The word decalcomania is a composite word made from the French dècalquer (to trace) + the Latin –manie (madness). The word decalcomania was first introduced in the mid-1930s by the Spanish surrealist artist Oscar Dominguez.
Oscar Domínguez was in Paris at the time experimenting with strokes of gouache between two sheets of paper gently pressing and rubbing the two pieces together and pulling them apart. In this way a textured surface is revealed, a chance pattern with unpredictable color effects. These random images emerge as a result of chance and chemical and physical properties of the materials.
A few years before, in 1921, the Swiss psychoanalyst Hermann Rorschach developed his famous inkblot test. According to the art historians I researched, the surrealists & dadaist did not have any contact with the new developed theories of psychoanalysis. I do not believe in coincidences.
After Oscar Dominguez various recognized artists have used this technique to haunt for new imaginery (Max Ernst, or Remedios Varo among others), but, to my view, the results achieved through reprocessing where not too promising. But please judge for yourself.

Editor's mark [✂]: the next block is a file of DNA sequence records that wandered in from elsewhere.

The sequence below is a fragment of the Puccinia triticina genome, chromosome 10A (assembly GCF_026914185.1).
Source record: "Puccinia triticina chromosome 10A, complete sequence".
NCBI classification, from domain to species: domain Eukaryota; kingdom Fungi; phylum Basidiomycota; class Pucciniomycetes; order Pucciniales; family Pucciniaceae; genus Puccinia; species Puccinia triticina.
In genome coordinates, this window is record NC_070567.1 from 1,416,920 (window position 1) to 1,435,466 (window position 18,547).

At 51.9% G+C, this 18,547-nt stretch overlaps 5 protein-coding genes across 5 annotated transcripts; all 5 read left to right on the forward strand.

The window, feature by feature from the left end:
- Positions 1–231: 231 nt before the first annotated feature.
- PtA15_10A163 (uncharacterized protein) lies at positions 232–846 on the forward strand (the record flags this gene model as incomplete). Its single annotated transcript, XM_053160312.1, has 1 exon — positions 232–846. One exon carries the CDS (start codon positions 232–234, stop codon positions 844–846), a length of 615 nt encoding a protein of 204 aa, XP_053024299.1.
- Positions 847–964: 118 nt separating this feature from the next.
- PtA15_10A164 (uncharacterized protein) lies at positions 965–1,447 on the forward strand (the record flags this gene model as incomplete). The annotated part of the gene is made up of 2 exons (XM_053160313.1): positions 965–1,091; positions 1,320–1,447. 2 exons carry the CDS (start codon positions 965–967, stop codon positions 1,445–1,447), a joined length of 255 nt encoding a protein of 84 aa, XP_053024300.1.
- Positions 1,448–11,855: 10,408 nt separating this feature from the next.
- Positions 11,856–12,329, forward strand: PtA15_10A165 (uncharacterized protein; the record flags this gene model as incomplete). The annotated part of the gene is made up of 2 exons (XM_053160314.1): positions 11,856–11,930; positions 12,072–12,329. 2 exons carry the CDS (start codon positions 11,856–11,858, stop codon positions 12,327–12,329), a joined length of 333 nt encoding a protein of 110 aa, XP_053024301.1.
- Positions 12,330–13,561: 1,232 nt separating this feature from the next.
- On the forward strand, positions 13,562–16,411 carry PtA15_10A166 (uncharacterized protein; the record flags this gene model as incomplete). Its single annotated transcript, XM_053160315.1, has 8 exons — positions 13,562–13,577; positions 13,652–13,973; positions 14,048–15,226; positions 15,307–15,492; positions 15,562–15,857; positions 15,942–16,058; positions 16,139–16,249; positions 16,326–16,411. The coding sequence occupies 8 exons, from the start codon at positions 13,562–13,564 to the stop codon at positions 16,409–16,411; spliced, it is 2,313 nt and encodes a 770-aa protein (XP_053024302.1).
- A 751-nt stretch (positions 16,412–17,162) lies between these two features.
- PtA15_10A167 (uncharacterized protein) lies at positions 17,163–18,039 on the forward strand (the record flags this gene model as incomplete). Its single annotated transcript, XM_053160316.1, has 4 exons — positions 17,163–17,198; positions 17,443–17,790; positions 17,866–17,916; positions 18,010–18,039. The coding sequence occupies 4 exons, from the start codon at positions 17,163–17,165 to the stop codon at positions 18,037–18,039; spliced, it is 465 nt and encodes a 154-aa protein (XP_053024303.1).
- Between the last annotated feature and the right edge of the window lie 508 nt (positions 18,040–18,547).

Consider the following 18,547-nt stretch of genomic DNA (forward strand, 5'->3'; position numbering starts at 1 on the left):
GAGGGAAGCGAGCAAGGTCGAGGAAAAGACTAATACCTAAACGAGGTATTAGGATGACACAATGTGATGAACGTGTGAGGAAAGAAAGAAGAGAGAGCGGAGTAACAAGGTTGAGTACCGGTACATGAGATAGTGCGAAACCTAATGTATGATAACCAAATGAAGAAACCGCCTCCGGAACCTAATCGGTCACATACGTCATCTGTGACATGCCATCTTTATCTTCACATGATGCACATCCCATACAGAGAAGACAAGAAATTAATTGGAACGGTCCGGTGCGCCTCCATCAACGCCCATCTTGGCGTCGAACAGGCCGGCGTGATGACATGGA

Contemporary artists like Yoshitaka Iwamoto are experimenting this technique with a new approach (avoiding reprocessing) and very interesting results.
As you have already guessed, decalcomania is not but the most intuitive exercise of monotyping, in which the thrill of the alchemy that happens between the plate and the paper is the main source of geometric creativity, the so called fractal geometry, it generates a new language without the constraints of any type of syntax or meaning. Pure beauty.
The encaustic monotype is, to my view, the encaustic-derived technique with more potential, you just have to see the body of work of an artist like Paula Roland. But we will talk about encaustic monotypes in another post.
OUR FAVOURITE POSTS
This post is also available in: Spanish